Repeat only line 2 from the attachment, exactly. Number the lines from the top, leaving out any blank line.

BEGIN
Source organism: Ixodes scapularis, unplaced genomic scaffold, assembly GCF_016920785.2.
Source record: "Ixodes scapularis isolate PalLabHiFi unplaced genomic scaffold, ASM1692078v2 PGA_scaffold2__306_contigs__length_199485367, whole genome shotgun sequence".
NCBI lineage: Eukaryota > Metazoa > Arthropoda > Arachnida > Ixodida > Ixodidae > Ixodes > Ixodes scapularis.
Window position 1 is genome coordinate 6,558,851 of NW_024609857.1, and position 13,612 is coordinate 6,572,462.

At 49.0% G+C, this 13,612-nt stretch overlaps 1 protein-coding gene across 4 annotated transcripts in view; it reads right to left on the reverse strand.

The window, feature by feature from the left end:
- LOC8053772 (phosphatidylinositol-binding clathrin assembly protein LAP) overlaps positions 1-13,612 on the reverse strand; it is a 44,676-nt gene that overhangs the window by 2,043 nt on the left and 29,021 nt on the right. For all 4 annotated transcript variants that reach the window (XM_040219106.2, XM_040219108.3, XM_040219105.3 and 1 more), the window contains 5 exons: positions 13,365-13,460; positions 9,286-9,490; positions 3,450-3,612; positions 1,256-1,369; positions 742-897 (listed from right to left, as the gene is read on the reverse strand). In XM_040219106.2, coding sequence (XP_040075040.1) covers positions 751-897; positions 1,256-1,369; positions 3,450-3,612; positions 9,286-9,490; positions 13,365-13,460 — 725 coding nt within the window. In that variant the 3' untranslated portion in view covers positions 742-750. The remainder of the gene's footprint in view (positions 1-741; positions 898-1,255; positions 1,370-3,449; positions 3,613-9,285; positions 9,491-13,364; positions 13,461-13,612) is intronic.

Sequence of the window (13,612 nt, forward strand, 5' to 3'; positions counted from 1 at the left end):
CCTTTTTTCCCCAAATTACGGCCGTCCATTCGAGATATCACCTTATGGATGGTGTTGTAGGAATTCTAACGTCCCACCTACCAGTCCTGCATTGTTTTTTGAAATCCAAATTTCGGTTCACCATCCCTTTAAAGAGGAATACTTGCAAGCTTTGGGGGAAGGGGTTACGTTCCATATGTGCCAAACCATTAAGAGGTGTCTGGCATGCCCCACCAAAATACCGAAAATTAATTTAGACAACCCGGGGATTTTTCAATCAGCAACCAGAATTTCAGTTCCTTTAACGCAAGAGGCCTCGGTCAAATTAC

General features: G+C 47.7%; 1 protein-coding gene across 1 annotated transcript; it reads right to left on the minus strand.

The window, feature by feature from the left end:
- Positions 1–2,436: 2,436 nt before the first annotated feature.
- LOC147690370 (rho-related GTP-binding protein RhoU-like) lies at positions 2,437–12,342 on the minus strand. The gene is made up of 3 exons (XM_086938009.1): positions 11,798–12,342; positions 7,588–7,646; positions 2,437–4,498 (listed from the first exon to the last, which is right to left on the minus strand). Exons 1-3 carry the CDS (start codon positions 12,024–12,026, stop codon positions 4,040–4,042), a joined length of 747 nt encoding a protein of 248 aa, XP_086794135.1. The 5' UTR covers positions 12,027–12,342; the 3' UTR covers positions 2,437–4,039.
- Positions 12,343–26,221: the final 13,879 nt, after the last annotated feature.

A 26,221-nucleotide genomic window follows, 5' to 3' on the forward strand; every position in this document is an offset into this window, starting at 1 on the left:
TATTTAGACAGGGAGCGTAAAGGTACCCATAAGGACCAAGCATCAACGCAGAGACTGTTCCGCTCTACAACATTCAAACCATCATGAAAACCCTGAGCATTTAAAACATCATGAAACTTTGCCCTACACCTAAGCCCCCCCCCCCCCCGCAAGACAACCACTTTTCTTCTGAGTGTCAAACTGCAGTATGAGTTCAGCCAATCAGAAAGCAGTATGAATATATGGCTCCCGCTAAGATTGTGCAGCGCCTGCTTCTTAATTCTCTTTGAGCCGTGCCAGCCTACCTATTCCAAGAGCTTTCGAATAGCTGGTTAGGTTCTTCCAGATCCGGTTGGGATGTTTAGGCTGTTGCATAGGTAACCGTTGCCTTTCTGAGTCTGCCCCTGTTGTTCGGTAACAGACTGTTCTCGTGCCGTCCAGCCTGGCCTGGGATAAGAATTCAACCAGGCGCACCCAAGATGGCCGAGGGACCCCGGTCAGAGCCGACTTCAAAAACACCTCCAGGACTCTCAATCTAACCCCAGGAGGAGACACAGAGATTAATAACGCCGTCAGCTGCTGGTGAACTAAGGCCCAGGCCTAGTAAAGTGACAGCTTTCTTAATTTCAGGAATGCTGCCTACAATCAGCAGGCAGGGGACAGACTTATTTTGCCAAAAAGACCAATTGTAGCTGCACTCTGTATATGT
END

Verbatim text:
Source record: "Ixodes scapularis isolate PalLabHiFi unplaced genomic scaffold, ASM1692078v2 PGA_scaffold2__306_contigs__length_199485367, whole genome shotgun sequence".